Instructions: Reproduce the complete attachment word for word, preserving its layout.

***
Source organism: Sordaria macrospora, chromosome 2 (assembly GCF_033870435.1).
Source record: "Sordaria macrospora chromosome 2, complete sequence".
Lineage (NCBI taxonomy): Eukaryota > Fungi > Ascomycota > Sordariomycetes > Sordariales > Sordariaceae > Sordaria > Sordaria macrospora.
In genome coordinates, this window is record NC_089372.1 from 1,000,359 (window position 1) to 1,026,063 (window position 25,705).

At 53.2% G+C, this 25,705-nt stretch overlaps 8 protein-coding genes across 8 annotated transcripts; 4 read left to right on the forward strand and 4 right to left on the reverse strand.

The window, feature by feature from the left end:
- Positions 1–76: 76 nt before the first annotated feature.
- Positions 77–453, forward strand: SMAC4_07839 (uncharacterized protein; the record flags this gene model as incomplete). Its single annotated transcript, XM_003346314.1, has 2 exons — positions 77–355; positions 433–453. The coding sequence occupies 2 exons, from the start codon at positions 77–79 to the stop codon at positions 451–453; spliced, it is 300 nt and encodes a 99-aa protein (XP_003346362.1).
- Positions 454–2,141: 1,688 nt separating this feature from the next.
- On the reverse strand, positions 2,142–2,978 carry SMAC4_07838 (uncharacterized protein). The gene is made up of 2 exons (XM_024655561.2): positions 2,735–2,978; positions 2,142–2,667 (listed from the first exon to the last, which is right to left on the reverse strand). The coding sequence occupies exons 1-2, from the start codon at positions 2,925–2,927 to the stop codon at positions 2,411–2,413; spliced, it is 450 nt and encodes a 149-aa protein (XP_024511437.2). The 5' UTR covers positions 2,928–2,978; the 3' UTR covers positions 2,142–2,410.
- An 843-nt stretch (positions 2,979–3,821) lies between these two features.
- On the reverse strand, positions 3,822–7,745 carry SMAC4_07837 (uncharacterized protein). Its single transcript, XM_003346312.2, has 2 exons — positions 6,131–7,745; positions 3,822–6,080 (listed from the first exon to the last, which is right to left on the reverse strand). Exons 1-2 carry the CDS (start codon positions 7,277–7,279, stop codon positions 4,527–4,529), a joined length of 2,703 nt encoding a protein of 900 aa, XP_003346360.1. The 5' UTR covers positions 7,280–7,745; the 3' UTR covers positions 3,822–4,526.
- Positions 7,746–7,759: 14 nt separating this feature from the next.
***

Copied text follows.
Source organism: Sordaria macrospora, chromosome 2 (assembly GCF_033870435.1).
Source record: "Sordaria macrospora chromosome 2, complete sequence".
Lineage (NCBI taxonomy): Eukaryota > Fungi > Ascomycota > Sordariomycetes > Sordariales > Sordariaceae > Sordaria > Sordaria macrospora.
In genome coordinates, this window is record NC_089372.1 from 1,000,359 (window position 1) to 1,026,063 (window position 25,705).

At 53.2% G+C, this 25,705-nt stretch overlaps 8 protein-coding genes across 8 annotated transcripts; 4 read left to right on the forward strand and 4 right to left on the reverse strand.

The window, feature by feature from the left end:
- Positions 1–76: 76 nt before the first annotated feature.
- Positions 77–453, forward strand: SMAC4_07839 (uncharacterized protein; the record flags this gene model as incomplete). Its single annotated transcript, XM_003346314.1, has 2 exons — positions 77–355; positions 433–453. The coding sequence occupies 2 exons, from the start codon at positions 77–79 to the stop codon at positions 451–453; spliced, it is 300 nt and encodes a 99-aa protein (XP_003346362.1).
- Positions 454–2,141: 1,688 nt separating this feature from the next.
- On the reverse strand, positions 2,142–2,978 carry SMAC4_07838 (uncharacterized protein). The gene is made up of 2 exons (XM_024655561.2): positions 2,735–2,978; positions 2,142–2,667 (listed from the first exon to the last, which is right to left on the reverse strand). The coding sequence occupies exons 1-2, from the start codon at positions 2,925–2,927 to the stop codon at positions 2,411–2,413; spliced, it is 450 nt and encodes a 149-aa protein (XP_024511437.2). The 5' UTR covers positions 2,928–2,978; the 3' UTR covers positions 2,142–2,410.
- An 843-nt stretch (positions 2,979–3,821) lies between these two features.
- On the reverse strand, positions 3,822–7,745 carry SMAC4_07837 (uncharacterized protein). Its single transcript, XM_003346312.2, has 2 exons — positions 6,131–7,745; positions 3,822–6,080 (listed from the first exon to the last, which is right to left on the reverse strand). Exons 1-2 carry the CDS (start codon positions 7,277–7,279, stop codon positions 4,527–4,529), a joined length of 2,703 nt encoding a protein of 900 aa, XP_003346360.1. The 5' UTR covers positions 7,280–7,745; the 3' UTR covers positions 3,822–4,526.
- Positions 7,746–7,759: 14 nt separating this feature from the next.